The sun sets over an endless sea, flashing a mysterious green, while a purple squall stomps on the horizon. I stand in the middle of a sandy island the size of a graveyard, and just as flat. This is exactly what I want after the last ten months—time alone on a deserted island in the middle of the Pacific Ocean. It’s what I hope will right my world that’s canted 27 degrees to the left, one degree for each year of marriage. Is what I hope will rid me of the ghost of a perfect husband, a perfect marriage, a perfect life.
Almost the entirety of the Green sea turtle population comes to this one islet to nest, relying on their chunky flippers to swim hundreds of miles to find a spot to lay their eggs. It took me three days on a scientific research ship to arrive at French Frigate Shoals, 500 miles northwest of Honolulu. “But, Mom, why do you have to go so far away?” Sarah had asked.
How do you explain to your daughter that sometimes distance is what the heart needs? That comfort comes from other than family?
I turned to my first love. Before Dan. I’d always wanted to study turtles. But expectations. Marriage. Responsibilities. Sarah.
After sunset, the skies are dark near the equator, and I slip a pair of night-vision goggles over my head, pulling the strap tight so they won’t slide down my nose—like a pug dog, Dan said in the before days. I turn clockwise—to right the listing my life has taken since Dan’s heart attack—and thumb a button on a counter in my hand every time a turtle, glowing in the green light of my goggles, emerges from the sea, as they do at night to lay their eggs. The sand is course, made of coral, but I cannot feel the way it bites into the souls of my feet, my skin having gone numb over the months. The storm continues to dance, a curtain in the wind, warm raindrops tapping my skin and growing more insistent. Another turn adds three more clicks to the counter. Last year, a hurricane blew through here, sinking the coral rubble islet, freaking out scientists worried that climate change may eliminate a species that’s been around since the time of dinosaurs.
I turn and click and turn and click and turn and click. Wind whips the rain around me, water dripping from my hair and trailing down my back. It takes 60 seconds to turn and scan the entire islet. At this rate, I’ll corkscrew myself into the ground so deep, I’ll come out the other side of the world, another ocean, somewhere off the coastline of Namibia. Would that be far enough away to shed the grief heavy about my eyes? The ocean’s currents pushed most of the rubble back into its previous shape, rising a few feet above the ocean’s surface, just in time for this year’s nesting season. Does a heart rebound to its original shape after loss?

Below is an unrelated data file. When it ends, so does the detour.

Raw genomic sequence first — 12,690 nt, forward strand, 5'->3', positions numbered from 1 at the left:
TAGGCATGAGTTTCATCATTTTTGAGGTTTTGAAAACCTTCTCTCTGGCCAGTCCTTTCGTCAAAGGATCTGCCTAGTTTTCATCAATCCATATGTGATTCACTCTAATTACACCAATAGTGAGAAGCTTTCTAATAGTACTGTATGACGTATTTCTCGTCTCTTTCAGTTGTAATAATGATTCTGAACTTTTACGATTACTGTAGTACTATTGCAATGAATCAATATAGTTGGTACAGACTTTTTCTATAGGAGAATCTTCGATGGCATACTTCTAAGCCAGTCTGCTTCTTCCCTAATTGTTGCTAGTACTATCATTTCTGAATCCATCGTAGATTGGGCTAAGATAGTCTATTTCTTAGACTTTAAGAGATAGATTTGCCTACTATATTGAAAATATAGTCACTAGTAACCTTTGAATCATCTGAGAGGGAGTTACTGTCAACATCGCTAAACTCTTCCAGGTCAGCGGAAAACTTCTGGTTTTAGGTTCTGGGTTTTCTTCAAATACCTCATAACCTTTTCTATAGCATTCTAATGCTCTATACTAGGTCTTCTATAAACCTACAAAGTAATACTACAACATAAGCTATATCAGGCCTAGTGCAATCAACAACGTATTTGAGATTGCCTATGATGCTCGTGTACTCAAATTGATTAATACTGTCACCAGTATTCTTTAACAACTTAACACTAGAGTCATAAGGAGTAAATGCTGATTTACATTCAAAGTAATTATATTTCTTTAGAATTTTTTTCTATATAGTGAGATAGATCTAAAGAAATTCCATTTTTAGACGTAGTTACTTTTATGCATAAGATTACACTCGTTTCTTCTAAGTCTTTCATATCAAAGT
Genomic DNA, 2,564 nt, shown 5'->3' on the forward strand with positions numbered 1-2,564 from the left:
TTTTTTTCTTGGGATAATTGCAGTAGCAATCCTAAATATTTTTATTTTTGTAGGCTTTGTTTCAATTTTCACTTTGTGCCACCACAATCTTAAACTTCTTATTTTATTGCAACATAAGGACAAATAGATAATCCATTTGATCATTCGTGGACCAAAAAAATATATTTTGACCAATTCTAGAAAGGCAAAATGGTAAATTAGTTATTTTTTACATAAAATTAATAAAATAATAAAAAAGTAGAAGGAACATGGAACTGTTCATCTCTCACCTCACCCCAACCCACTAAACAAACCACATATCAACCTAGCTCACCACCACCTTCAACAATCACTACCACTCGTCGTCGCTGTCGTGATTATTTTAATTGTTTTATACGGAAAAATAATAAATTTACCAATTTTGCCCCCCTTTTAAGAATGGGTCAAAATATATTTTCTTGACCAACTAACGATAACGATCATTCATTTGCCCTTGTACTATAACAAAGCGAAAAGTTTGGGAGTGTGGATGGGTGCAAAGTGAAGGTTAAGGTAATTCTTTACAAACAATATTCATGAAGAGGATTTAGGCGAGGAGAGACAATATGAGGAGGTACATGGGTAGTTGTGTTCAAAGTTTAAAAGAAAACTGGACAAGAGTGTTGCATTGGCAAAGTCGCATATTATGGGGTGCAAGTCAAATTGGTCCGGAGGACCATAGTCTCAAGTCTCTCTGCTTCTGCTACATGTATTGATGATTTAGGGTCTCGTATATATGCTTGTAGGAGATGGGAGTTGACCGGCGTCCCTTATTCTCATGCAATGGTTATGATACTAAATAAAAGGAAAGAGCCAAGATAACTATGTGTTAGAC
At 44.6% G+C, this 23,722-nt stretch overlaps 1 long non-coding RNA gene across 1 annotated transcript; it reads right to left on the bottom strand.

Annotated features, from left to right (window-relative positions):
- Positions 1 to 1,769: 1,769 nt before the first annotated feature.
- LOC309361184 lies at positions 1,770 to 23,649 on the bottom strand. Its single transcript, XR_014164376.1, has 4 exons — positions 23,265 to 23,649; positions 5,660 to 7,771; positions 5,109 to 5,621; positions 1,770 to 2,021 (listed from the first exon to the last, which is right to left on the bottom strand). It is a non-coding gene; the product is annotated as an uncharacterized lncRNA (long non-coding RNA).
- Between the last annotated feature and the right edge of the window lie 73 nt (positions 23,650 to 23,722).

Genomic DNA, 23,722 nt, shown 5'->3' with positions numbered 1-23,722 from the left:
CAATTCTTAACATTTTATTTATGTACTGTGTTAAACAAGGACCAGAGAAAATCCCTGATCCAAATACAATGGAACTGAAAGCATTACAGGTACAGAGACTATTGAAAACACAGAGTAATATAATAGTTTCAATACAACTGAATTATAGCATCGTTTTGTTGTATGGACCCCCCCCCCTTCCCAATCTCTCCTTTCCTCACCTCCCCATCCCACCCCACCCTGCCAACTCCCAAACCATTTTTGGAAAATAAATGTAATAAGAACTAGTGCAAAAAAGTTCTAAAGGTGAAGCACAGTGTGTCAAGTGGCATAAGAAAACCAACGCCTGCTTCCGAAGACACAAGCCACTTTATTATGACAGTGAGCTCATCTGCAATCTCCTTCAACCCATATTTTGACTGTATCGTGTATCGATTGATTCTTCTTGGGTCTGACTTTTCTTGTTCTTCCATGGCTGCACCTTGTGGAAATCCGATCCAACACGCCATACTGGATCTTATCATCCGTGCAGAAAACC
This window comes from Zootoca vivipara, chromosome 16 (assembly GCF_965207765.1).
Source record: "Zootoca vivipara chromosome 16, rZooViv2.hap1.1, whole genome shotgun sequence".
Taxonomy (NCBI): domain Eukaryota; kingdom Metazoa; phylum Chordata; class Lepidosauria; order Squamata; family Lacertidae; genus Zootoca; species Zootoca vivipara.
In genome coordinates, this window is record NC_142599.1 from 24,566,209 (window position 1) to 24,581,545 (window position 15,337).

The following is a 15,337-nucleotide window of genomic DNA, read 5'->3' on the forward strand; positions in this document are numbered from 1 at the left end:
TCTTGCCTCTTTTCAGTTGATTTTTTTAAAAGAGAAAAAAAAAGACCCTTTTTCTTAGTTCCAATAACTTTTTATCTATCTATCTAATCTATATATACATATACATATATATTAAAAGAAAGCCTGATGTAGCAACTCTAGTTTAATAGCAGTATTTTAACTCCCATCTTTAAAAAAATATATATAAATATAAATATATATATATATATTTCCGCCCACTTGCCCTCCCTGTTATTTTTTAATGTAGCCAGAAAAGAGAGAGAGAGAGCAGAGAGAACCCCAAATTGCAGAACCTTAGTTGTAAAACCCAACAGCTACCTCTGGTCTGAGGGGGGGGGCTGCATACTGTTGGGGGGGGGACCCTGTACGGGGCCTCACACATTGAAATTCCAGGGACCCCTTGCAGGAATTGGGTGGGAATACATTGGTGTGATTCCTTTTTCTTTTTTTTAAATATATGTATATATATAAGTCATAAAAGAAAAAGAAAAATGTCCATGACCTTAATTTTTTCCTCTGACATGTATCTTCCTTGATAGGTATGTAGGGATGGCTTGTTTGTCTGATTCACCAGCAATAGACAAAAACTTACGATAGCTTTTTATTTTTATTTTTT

Turtles of all sizes are coming ashore now. Something slaps my ankle. I slip off the goggles and see a turtle, its teardrop-shaped shell with its characteristic geometric scutes some four-feet in diameter. She’s flinging sand with her back flippers. I squat and reach for the reptile’s glistening carapace, iridescent in the rain. She has to be pushing a hundred. My hand hovers, but I cannot interfere with a millions-year-old ritual, and I pull my hand back. The turtle gives up on her first pit, moves a few feet away and starts another. Abandons it. After digging five pits, relying on some inner voice, she pauses over one. Now, I count the soft ping-pong-ball-sized blobs that she excretes—87. Her flippers go to work again, covering her precious cargo in a mound. Then, she turns for the sea, her home, and starts her hundreds-mile journey back to her life along the coastlines of the Hawaiian Islands.
Minutes pass. The rain fades, the squall passes, replaced by pin-pricked skies displaying millions of stars, a wash of the Milky Way, so bright this far from civilization. I go back to turning and clicking, turning and clicking, turning and clicking. Thirty minutes before sunrise, I take another look at the mound a few feet away, the stirrings of life underground.
I haven’t thought of Dan for six hours. It’s a start.
This work was previously published in the Hawai`i Pacific Review
Kim Steutermann Rogers lives with her husband and 16-year-old dog Lulu in Hawaii. Her essay, “Following the Albatross Home” was recognized as notable in Best American Travel Writing. Her science journalism has published in National Geographic, Audubon, and Smithsonian; and her prose in Fractured Lit, The Citron Review, Milk Candy Review, Gone Lawn, Bending Genres, CHEAP POP, Hippocampus, and elsewhere. Find her on social media @kimsrogers.